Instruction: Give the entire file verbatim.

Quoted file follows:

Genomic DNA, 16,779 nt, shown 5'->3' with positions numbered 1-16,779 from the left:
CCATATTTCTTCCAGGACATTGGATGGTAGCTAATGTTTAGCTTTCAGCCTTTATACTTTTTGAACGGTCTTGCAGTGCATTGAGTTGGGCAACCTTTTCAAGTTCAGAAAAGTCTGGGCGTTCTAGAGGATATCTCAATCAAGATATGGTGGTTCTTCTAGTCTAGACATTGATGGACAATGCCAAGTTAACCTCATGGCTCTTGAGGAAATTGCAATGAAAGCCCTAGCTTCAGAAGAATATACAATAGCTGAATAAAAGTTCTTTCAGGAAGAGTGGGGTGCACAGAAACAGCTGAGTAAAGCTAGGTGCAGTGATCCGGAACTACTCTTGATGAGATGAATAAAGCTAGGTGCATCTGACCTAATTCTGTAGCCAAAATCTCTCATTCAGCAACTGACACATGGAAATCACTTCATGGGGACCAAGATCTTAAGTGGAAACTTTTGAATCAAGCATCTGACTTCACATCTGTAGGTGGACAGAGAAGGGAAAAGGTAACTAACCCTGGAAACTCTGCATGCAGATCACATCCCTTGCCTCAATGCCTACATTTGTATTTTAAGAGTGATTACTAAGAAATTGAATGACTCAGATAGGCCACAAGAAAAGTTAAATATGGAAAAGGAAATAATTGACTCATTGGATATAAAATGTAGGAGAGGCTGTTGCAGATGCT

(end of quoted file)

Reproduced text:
Genomic DNA, 16,779 nt, shown 5'->3' with positions numbered 1-16,779 from the left:
CCATATTTCTTCCAGGACATTGGATGGTAGCTAATGTTTAGCTTTCAGCCTTTATACTTTTTGAACGGTCTTGCAGTGCATTGAGTTGGGCAACCTTTTCAAGTTCAGAAAAGTCTGGGCGTTCTAGAGGATATCTCAATCAAGATATGGTGGTTCTTCTAGTCTAGACATTGATGGACAATGCCAAGTTAACCTCATGGCTCTTGAGGAAATTGCAATGAAAGCCCTAGCTTCAGAAGAATATACAATAGCTGAATAAAAGTTCTTTCAGGAAGAGTGGGGTGCACAGAAACAGCTGAGTAAAGCTAGGTGCAGTGATCCGGAACTACTCTTGATGAGATGAATAAAGCTAGGTGCATCTGACCTAATTCTGTAGCCAAAATCTCTCATTCAGCAACTGACACATGGAAATCACTTCATGGGGACCAAGATCTTAAGTGGAAACTTTTGAATCAAGCATCTGACTTCACATCTGTAGGTGGACAGAGAAGGGAAAAGGTAACTAACCCTGGAAACTCTGCATGCAGATCACATCCCTTGCCTCAATGCCTACATTTGTATTTTAAGAGTGATTACTAAGAAATTGAATGACTCAGATAGGCCACAAGAAAAGTTAAATATGGAAAAGGAAATAATTGACTCATTGGATATAAAATGTAGGAGAGGCTGTTGCAGATGCT